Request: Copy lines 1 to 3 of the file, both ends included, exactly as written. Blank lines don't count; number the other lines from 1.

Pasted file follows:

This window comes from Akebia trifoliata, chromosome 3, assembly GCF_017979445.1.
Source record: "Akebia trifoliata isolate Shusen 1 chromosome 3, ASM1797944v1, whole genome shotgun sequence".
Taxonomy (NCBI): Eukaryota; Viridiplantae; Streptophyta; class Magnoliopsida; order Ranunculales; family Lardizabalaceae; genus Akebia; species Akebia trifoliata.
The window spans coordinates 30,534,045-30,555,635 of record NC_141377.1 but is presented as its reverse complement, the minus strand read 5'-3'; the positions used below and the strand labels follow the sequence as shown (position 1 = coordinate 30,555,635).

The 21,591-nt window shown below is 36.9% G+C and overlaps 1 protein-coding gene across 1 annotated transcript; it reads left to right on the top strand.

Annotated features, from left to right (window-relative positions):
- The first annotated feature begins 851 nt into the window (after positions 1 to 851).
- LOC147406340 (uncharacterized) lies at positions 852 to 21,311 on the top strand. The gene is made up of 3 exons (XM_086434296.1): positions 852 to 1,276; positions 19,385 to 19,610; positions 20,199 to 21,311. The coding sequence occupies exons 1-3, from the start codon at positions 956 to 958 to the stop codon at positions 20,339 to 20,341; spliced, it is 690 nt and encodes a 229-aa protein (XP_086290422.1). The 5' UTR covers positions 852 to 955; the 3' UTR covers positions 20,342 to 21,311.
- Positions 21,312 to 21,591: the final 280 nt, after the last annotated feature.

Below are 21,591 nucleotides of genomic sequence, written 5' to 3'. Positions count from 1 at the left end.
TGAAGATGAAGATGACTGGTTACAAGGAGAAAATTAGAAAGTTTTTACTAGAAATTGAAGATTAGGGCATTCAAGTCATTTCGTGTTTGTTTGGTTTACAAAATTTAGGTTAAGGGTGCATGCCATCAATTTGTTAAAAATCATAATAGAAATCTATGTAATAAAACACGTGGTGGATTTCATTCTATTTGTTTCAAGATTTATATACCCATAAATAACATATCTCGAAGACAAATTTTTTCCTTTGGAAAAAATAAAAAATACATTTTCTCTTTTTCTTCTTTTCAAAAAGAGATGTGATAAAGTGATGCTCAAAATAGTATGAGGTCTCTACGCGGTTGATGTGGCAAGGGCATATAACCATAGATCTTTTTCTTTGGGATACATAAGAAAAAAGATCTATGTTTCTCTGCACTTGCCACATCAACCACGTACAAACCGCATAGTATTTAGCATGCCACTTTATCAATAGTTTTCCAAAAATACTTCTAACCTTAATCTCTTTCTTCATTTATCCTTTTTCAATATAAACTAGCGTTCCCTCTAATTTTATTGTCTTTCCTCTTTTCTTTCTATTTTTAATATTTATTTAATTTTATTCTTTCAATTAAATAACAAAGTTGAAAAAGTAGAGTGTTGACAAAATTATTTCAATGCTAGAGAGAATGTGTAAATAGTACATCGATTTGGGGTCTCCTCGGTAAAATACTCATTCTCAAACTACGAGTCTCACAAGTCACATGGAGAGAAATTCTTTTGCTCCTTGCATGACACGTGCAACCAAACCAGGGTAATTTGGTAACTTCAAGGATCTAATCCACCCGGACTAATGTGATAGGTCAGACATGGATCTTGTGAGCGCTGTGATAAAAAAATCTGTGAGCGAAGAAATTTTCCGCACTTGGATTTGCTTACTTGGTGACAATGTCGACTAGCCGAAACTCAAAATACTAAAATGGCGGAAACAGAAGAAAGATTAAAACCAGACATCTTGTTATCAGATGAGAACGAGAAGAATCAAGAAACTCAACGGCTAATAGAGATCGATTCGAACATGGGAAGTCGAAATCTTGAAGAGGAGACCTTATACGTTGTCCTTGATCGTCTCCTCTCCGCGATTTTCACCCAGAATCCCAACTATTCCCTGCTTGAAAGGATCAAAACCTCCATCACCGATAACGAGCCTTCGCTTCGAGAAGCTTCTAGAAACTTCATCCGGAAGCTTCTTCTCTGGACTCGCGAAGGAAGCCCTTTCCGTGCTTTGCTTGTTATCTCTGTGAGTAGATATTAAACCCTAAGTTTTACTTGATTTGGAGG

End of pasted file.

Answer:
This window comes from Akebia trifoliata, chromosome 3, assembly GCF_017979445.1.
Source record: "Akebia trifoliata isolate Shusen 1 chromosome 3, ASM1797944v1, whole genome shotgun sequence".
Taxonomy (NCBI): Eukaryota; Viridiplantae; Streptophyta; class Magnoliopsida; order Ranunculales; family Lardizabalaceae; genus Akebia; species Akebia trifoliata.